CHARLESTON, W.Va. (AP) — West Virginia lawmakers are sticking with the permit fees that drew industry objections as they craft proposed rules for the Marcellus shale natural gas field.

Legislators drafting a Marcellus shale regulatory bill voted Thursday to keep the proposed permit fees at $10,000 for the initial natural gas well drilled and $5,000 for each additional well at that site.

The special House-Senate committee had earlier agreed to reconsider the amounts. The state now charges just a few hundred dollars for permits to drill in the rich natural gas reserve. The draft bill had initially proposed charging $5,000 for the initial well and $1,000 for each additional one.

But industry groups have balked at the proposed amounts, citing fees assessed by other Marcellus states. The deposits are concentrated beneath parts of West Virginia, Pennsylvania, Ohio and New York.

Environmental Protection Secretary Randy Huffman also questioned the focus on permit fees, which he called an unstable funding source for his department's regulatory efforts.

Lawmakers also added provisions calling for stricter standards for the cement casings meant to prevent wells from leaking. The committee held off acting on an amendment addressing the rights of surface owners whose properties host wells.

After gradually assembling the bill over the last several months, the committee members hope to advance a regulatory measure capable of passage. They could resume work next month, either during the scheduled series of interim study meetings or when the Legislature certifies Gov.-elect Earl Ray Tomblin as the Oct. 4 special election winner. Tomblin has said he will convene a special session to consider Marcellus issues before January's regular session if lawmakers can reach consensus on a bill. They failed to pass one during this year's 60-day session.

Sen. Karen Facemyer advocated reconsidering the fee hikes approved during a September meeting. But the Jackson County Republican also opposed returning them to the draft bill without further review. She said that while neighboring Pennsylvania recently approved a one-time $160,000 fee for Marcellus drilling, that state does not tax extracted natural gas as West Virginia does. She estimated that each of West Virginia's Marcellus wells will provide a total of $1.2 million through these severance taxes.

"If we can get by with only a couple hundred or a couple thousand dollar fee, as compared to a $10,000 fee, why not do that?" Facemyer asked. She added, "Why are we always assuming that the industry ... that they're the bad guys? We're trying to make this state a business-friendly state."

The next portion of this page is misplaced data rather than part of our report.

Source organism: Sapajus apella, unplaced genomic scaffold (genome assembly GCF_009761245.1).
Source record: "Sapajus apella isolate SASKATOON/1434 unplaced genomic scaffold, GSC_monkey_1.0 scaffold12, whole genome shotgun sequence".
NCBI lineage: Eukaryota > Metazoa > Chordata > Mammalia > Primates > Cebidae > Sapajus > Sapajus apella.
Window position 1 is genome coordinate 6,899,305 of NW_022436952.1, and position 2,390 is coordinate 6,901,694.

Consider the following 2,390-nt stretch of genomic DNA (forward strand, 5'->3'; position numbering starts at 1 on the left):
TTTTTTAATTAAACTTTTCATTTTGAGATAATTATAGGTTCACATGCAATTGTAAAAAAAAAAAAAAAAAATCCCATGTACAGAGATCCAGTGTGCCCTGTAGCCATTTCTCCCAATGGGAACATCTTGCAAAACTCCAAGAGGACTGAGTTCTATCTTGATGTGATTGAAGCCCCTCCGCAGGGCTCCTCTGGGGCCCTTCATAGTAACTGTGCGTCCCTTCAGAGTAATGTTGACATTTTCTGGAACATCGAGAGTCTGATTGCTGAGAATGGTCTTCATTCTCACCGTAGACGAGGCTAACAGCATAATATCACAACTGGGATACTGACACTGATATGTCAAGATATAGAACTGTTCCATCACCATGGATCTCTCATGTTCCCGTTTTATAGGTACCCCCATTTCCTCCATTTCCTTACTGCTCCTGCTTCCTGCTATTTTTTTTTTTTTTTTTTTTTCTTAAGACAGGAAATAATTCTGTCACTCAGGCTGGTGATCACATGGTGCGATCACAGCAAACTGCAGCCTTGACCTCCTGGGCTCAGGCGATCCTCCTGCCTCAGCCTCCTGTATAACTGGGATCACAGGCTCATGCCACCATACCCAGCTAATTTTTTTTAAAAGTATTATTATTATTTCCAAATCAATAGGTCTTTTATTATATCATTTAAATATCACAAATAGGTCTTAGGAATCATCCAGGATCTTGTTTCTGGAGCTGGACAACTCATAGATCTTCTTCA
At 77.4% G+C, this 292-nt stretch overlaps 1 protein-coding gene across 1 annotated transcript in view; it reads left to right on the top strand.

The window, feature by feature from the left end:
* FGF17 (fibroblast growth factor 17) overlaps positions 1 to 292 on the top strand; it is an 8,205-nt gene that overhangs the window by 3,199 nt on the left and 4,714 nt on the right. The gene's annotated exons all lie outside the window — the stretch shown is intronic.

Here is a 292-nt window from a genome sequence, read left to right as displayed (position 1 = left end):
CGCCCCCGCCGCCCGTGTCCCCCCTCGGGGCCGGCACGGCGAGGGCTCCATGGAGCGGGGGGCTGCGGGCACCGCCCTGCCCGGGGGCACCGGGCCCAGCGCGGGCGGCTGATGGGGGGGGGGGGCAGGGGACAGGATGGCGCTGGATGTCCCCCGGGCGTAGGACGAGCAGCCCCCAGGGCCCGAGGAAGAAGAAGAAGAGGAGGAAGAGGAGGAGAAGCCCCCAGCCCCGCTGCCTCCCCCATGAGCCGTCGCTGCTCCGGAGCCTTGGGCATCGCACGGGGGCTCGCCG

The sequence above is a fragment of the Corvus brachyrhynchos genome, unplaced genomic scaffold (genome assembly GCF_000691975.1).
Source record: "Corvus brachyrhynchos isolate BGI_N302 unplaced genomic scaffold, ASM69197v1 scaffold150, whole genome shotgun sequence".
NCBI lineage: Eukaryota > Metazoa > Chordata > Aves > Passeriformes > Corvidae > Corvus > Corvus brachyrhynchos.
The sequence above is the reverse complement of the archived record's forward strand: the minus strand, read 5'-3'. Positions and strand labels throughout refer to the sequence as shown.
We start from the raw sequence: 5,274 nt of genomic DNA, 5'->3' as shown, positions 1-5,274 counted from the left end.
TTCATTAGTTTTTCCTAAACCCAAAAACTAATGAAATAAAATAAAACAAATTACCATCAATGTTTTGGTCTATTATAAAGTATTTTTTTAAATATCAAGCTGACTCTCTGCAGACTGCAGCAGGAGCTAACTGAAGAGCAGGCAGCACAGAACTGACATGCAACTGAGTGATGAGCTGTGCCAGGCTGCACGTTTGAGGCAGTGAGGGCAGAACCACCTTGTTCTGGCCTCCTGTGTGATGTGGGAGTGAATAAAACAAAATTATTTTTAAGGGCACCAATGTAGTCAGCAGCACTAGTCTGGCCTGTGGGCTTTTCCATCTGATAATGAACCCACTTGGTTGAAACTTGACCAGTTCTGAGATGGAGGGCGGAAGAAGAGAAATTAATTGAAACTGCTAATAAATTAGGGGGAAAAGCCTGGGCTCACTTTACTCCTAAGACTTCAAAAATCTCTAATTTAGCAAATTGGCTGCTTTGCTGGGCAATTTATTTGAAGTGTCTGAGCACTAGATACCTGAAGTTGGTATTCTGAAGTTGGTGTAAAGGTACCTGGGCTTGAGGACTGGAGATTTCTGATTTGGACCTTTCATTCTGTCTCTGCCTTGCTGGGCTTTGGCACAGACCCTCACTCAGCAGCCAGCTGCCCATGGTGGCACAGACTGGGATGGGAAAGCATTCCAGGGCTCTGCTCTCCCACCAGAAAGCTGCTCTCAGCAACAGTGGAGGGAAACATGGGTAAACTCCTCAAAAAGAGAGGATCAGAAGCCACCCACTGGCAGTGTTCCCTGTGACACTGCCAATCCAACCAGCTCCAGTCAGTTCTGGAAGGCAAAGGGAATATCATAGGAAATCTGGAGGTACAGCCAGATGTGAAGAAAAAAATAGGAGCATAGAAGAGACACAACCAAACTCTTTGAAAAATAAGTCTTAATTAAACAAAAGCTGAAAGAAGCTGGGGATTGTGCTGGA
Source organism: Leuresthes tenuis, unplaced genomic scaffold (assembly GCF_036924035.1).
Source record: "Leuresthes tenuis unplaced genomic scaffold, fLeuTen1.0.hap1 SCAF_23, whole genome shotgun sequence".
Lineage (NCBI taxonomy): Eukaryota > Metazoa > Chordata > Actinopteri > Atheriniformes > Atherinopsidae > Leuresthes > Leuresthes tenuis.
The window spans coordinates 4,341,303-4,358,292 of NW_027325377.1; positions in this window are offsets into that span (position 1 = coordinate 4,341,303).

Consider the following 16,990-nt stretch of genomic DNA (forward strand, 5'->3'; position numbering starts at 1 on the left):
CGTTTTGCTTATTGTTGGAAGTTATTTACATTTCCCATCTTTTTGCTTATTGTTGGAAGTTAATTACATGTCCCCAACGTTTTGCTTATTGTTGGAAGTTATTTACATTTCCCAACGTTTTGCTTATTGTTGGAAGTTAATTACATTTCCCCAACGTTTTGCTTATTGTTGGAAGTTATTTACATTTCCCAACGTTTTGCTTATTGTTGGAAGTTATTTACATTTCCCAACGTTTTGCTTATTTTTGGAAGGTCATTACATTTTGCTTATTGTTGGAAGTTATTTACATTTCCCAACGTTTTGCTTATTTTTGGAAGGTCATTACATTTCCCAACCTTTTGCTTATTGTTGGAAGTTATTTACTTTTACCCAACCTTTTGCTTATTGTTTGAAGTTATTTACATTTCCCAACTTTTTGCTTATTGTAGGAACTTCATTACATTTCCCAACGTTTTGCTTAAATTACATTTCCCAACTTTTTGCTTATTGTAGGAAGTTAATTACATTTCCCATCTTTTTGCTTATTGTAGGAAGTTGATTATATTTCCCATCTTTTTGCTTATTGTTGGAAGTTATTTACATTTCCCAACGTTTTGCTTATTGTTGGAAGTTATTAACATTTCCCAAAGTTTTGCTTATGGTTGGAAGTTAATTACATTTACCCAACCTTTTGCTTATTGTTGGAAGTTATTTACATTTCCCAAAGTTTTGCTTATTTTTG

She recommended making a supplemental appropriation to support the department's work, saying fees would take time to collect.

Huffman agreed that $2.1 million in immediate funding would allow DEP's Office of Oil and Gas to hire seven inspectors, one investigator and four office support staff. Huffman added that he would not expect the agency to complete filling those vacant and new slots until late 2012.

He could not immediately say what the agency will need in continuing funding.

"We would be in a much better position a year from now to make a proposal on what kind of funding would be necessary to carry out the requirements of the bill," Huffman told the committee. "I think it would just be really a wild guess right now if I were to try to come up with a number for you."

But Huffman also appeared to agree with the committee's House co-chair, Delegate Tim Manchin. The Marion County Democrat estimated that the bill's newer provisions would require another five inspectors, and that the proposed permit fees would provide the needed revenue.

Sen. Orphy Klempa, D-Ohio, argued that West Virginia's severance tax isn't keeping natural gas operators out of its Marcellus shale field. He urged committee members to consider the complaints and concerns they and other lawmakers have heard from Marcellus-area residents regarding area property, air and water in the aftermath of drilling and well production. The fee revenues will help provide them and other West Virginians with "a sense of security and a sense of knowing that they're being protected," Klempa said.

"There are a lot of good operators, a lot," Klempa said. "But this industry is going to be judged by its worst operator, and it only takes one not being overseen correctly to create a scenario."